One thing that Caverna does so well is that it provides lots of options. There are so many actions you can take (and the choice keeps increasing as you go through the game) and so many rooms that you can add to your cave, that the choice can seem overwhelming at times.
The variety is what really sells it for me though. I feel like a child let loose in a sweet shop. The host of options also allows for lots of variability each time you play. Some rooms are best for an animal strategy, some for a crop strategy, some for a mining strategy. There are so many possible strategies.
Time: 30 mins
The two-player version of Agricola is hands down one of my favourite two-player games. It removes the annoying need to feed your family and the crop growing (which I was never very good at) and focusses on the best bit of Agricola: raising animals.
I really like the spatial aspect of planning out how to build the fences so as to maximise your use of space. It’s worker placement again – this time you are acquiring building resources and animals. The sides of the buildings act as fences, so deciding where to put your buildings is also important.
Once again, it provides lots of choice – too much, in fact! When it’s my turn, I’m always thinking, “I really want that spot… But that other spot is really good as well! Ah! What do I pick?” Like all good worker placement games, you can never do everything, so you’re constantly having to decide what to focus on.
The animeeples look really good too!
Time: 15 – 30 mins
Patchwork felt like quite a departure for Uwe Rosenberg. It wasn’t his first two-player game of course, but it was more abstract than his previous games.
In Patchwork, each player is selecting a piece of fabric from a rotating display to sew onto their patchwork quilt. Not a theme that appeals to me particularly, but the pieces all look like Tetris pieces, so really it’s an abstract spatial game of trying to fit the pieces in in the best way.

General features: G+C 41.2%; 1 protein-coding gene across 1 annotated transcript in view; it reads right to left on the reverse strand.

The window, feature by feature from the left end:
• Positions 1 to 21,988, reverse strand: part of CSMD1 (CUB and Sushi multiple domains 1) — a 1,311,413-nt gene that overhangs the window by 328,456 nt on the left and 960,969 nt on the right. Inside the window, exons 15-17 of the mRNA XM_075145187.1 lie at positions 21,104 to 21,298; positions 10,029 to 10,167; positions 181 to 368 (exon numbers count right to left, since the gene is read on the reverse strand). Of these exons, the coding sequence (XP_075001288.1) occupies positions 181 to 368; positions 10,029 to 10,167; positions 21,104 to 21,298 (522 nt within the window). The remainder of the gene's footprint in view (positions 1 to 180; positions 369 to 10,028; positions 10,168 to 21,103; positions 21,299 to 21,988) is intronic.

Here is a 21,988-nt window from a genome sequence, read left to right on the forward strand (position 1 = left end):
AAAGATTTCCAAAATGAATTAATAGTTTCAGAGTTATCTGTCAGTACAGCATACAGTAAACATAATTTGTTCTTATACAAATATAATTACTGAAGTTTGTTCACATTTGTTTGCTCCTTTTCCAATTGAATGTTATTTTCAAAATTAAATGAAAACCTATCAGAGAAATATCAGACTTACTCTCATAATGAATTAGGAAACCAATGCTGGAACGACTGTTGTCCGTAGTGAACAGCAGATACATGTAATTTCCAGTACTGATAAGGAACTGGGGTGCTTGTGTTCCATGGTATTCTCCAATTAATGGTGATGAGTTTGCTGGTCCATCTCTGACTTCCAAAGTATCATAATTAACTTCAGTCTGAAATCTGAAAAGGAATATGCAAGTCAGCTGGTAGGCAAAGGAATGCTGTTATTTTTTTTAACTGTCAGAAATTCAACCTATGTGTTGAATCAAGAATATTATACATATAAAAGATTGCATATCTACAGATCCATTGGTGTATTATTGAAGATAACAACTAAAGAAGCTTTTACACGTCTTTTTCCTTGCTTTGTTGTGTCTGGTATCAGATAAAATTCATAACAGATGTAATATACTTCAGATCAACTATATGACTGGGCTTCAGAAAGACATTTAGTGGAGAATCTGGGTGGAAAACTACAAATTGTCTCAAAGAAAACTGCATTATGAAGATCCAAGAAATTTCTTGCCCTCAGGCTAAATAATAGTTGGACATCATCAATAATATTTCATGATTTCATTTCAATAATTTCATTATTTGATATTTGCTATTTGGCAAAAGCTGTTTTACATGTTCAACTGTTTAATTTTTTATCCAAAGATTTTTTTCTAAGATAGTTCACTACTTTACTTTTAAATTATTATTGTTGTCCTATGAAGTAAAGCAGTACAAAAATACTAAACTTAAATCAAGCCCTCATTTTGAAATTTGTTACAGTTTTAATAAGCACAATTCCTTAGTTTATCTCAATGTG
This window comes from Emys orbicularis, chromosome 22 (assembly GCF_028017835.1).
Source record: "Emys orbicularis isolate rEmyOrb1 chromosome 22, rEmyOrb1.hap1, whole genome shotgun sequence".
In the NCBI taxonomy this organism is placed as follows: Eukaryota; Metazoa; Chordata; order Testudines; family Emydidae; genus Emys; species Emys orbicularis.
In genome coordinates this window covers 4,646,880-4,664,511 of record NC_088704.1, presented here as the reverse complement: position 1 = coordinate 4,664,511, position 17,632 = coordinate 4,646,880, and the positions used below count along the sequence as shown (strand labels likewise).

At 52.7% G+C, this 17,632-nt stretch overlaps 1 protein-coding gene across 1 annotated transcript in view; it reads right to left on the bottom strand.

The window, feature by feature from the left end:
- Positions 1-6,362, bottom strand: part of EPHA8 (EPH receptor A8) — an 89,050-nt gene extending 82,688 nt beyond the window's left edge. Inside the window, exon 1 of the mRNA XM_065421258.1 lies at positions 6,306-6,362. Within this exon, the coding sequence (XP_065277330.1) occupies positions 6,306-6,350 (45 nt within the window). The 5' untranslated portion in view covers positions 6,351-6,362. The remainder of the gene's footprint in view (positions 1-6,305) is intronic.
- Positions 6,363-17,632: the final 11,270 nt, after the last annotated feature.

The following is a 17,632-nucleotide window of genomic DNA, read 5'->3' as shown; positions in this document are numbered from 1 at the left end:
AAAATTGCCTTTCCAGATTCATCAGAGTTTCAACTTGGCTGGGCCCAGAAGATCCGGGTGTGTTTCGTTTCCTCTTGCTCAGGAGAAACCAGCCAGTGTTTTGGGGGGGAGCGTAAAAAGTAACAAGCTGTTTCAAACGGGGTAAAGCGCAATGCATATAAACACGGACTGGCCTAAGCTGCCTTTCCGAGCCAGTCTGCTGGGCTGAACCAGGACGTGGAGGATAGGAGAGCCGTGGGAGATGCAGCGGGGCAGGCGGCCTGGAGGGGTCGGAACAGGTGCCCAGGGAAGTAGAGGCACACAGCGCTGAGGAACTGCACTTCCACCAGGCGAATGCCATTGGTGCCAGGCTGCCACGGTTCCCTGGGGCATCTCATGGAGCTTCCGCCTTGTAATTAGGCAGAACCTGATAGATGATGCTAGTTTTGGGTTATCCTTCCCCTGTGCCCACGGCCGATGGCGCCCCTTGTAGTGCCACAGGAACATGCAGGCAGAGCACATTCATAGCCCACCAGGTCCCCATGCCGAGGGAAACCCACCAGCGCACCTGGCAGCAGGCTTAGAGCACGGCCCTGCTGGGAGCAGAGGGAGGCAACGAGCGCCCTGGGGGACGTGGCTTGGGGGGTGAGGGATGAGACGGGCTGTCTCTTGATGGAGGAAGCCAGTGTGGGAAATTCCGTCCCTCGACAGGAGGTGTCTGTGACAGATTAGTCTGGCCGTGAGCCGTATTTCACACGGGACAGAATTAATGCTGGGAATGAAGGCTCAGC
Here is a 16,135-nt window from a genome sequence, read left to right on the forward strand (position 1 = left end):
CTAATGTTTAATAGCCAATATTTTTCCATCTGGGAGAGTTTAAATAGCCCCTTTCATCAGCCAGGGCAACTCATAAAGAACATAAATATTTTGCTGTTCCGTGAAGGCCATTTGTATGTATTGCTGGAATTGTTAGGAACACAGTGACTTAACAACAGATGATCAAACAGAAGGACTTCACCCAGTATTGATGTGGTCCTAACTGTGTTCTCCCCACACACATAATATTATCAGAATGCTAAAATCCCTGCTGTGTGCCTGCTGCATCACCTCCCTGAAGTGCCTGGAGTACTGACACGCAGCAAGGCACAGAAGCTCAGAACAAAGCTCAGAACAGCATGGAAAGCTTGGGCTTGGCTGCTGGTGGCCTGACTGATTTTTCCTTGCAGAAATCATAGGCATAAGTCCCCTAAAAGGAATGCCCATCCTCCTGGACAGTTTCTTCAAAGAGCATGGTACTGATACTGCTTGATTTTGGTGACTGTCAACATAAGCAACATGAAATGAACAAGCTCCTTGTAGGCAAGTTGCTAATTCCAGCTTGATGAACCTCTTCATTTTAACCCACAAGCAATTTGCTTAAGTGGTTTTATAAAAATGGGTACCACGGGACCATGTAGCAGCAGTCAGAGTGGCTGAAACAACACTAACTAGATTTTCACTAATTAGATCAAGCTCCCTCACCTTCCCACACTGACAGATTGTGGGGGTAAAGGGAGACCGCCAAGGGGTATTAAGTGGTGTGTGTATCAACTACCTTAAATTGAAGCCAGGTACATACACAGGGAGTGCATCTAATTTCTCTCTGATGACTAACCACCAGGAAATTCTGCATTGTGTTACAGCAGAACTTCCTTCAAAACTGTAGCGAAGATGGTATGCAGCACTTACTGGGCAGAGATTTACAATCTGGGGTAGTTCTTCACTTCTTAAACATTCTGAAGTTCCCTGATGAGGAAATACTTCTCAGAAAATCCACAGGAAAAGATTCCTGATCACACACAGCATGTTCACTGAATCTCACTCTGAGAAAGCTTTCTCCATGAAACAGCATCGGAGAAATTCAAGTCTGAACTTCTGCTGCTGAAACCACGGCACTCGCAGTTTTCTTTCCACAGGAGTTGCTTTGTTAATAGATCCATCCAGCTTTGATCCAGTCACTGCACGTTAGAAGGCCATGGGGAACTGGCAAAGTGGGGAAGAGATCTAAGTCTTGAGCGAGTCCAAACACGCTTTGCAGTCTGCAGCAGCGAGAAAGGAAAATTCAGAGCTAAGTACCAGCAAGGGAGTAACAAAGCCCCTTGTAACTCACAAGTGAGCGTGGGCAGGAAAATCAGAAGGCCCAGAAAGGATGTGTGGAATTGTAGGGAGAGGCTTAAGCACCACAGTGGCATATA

The really interesting thing is that each piece has a cost in buttons (the currency of the game) and time. There’s a time tracker and once your time runs out, your game ends. You’re trying to fill up as much of your patchwork quilt as you can before this happens so the time cost on any piece is an important consideration.
Some pieces look really good at first: they’re big (so they fill up your quilt faster) and they don’t cost many buttons (which are victory points at the end), but the time cost is really high. Is it worth it? Deciding the value of each of the available pieces is the trick to the game. I’ve learnt that time can often be more valuable than buttons, despite buttons being victory points.
So what do Uwe Rosenberg’s games have in common? Well, choice first of all; he always provides players with lots of options to choose from. And importantly, these are usually good options. You’re not picking between the devil and the deep blue sea; you’re picking things that are each good – but which one is best?
The other commonality that I’ve noticed is that most of his games include some kind of spatial strategy. They often require good visualisation skills and I love picturing how to best fit the pieces in.
I’m sure there are many other common threads, but those are the key things that stand out for me. Which is your favourite Uwe Rosenberg game?